Model predicts risk for chikungunya outbreak across US
Researchers from Cornell University and Colorado State University have developed a model that considers the risk for chikungunya virus in the United States.
According to the report in PLoS Neglected Tropical Diseases, Aedes albopictus is the main vector for chikungunya virus, and its presence has expanded to 26 states since its introduction in the United States. There is a potential for an epidemic, but there have not been any outbreaks in the United States, despite high numbers of chikungunya fever in travelers.
The researchers developed a model for disease introduction. It includes a climate-based mosquito population dynamics stochastic model and an epidemiological model. The two models identify windows for disease introduction through one individual.
According to the model, the probability of an outbreak in New York peaks at 38% with virus introduction in August. From Aug. 6 to Sept. 11, the peak is more than 30%. There is also a significant chance for an outbreak if the virus is introduced after June 15 up to December.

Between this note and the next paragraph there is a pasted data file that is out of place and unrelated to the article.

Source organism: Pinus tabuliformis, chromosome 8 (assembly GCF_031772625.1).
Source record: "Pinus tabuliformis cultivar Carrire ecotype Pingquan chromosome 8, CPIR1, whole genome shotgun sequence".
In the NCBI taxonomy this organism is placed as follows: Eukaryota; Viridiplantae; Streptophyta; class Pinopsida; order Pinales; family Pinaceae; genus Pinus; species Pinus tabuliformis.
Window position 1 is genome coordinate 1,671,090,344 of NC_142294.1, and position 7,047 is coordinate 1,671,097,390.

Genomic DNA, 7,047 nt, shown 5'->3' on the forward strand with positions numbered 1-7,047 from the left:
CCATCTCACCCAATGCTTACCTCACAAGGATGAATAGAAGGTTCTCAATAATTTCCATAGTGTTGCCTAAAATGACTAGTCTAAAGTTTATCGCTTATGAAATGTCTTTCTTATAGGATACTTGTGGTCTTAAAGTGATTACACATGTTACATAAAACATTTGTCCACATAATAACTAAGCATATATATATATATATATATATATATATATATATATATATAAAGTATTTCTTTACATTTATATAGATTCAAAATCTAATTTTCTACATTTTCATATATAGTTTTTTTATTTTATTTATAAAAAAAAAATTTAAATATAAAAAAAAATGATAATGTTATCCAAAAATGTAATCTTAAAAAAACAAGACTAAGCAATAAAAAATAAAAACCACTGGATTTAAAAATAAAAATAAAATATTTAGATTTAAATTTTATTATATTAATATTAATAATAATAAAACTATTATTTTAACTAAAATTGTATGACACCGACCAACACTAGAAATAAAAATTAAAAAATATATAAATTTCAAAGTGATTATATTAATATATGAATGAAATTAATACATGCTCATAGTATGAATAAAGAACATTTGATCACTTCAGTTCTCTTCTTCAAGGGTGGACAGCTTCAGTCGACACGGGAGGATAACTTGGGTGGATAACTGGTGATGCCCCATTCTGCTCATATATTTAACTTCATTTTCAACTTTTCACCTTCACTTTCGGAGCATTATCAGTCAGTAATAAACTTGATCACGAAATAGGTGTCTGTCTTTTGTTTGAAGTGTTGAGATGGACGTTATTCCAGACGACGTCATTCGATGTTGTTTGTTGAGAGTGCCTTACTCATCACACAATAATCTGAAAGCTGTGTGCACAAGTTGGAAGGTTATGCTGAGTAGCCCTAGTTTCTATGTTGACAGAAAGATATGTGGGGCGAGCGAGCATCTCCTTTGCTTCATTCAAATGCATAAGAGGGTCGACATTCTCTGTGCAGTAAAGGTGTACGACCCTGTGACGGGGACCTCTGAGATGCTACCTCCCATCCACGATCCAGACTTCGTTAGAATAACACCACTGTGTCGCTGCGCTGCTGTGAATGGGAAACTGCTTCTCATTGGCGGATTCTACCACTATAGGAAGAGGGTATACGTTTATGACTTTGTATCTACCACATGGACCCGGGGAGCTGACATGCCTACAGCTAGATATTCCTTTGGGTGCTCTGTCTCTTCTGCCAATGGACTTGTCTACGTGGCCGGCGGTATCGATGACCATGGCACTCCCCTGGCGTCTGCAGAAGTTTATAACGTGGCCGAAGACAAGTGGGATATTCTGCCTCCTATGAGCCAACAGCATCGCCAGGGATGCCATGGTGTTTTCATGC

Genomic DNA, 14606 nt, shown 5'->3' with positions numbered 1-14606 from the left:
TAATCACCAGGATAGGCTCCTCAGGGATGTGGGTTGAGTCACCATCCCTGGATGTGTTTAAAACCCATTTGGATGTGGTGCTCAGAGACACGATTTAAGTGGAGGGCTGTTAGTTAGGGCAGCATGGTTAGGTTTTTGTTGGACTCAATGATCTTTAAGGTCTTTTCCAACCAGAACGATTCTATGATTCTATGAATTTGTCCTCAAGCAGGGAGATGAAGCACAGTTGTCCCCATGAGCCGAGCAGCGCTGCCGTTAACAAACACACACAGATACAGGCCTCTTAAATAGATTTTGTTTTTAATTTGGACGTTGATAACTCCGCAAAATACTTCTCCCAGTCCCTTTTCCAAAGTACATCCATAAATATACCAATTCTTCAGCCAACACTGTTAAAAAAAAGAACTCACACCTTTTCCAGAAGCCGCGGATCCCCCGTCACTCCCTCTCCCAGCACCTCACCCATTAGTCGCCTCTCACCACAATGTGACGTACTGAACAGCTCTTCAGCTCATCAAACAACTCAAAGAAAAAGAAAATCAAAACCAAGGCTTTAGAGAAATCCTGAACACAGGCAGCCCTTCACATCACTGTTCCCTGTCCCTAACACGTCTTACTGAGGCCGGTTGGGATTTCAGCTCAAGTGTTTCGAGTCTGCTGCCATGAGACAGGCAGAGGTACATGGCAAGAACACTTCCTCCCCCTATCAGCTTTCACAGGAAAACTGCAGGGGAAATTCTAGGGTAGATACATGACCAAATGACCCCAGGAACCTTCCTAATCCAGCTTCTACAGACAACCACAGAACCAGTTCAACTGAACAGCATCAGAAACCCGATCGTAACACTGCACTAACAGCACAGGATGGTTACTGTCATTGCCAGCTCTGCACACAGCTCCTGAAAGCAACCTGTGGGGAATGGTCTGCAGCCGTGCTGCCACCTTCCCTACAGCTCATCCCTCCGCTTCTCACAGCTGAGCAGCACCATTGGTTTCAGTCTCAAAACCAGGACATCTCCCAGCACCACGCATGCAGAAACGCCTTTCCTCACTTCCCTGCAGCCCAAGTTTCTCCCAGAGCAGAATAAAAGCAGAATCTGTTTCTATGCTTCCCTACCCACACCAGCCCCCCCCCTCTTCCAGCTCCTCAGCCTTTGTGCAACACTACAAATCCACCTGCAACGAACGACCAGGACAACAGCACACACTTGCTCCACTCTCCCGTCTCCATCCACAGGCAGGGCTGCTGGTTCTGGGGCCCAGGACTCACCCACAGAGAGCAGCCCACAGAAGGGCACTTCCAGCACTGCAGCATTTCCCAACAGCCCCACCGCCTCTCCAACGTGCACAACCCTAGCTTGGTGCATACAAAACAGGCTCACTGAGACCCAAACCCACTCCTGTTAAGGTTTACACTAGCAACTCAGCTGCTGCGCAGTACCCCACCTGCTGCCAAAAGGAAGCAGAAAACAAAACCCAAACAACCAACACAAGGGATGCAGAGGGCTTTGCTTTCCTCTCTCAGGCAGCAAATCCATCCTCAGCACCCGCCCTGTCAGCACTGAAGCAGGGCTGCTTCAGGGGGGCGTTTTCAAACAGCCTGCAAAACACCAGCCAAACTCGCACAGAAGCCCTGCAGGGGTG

In Atlanta, the probability of an outbreak was more than 30% from June 6 to Sept. 26. There was no significant probability of outbreak if the virus was introduced from Jan. 12 to April 9. In Miami, however, the chance of a chikungunya outbreak was significant after virus introduction at any time during the year.
“Our results strongly suggest that, in the event of an introduction and establishment of chikungunya virus in the United States, endemic and epidemic regions would emerge initially, mainly defined by environmental factors controlling annual mosquito population cycles,” the researchers wrote. “These regions should be identified in order to plan different intervention measures.”
Disclosure: The researchers report no relevant financial disclosures.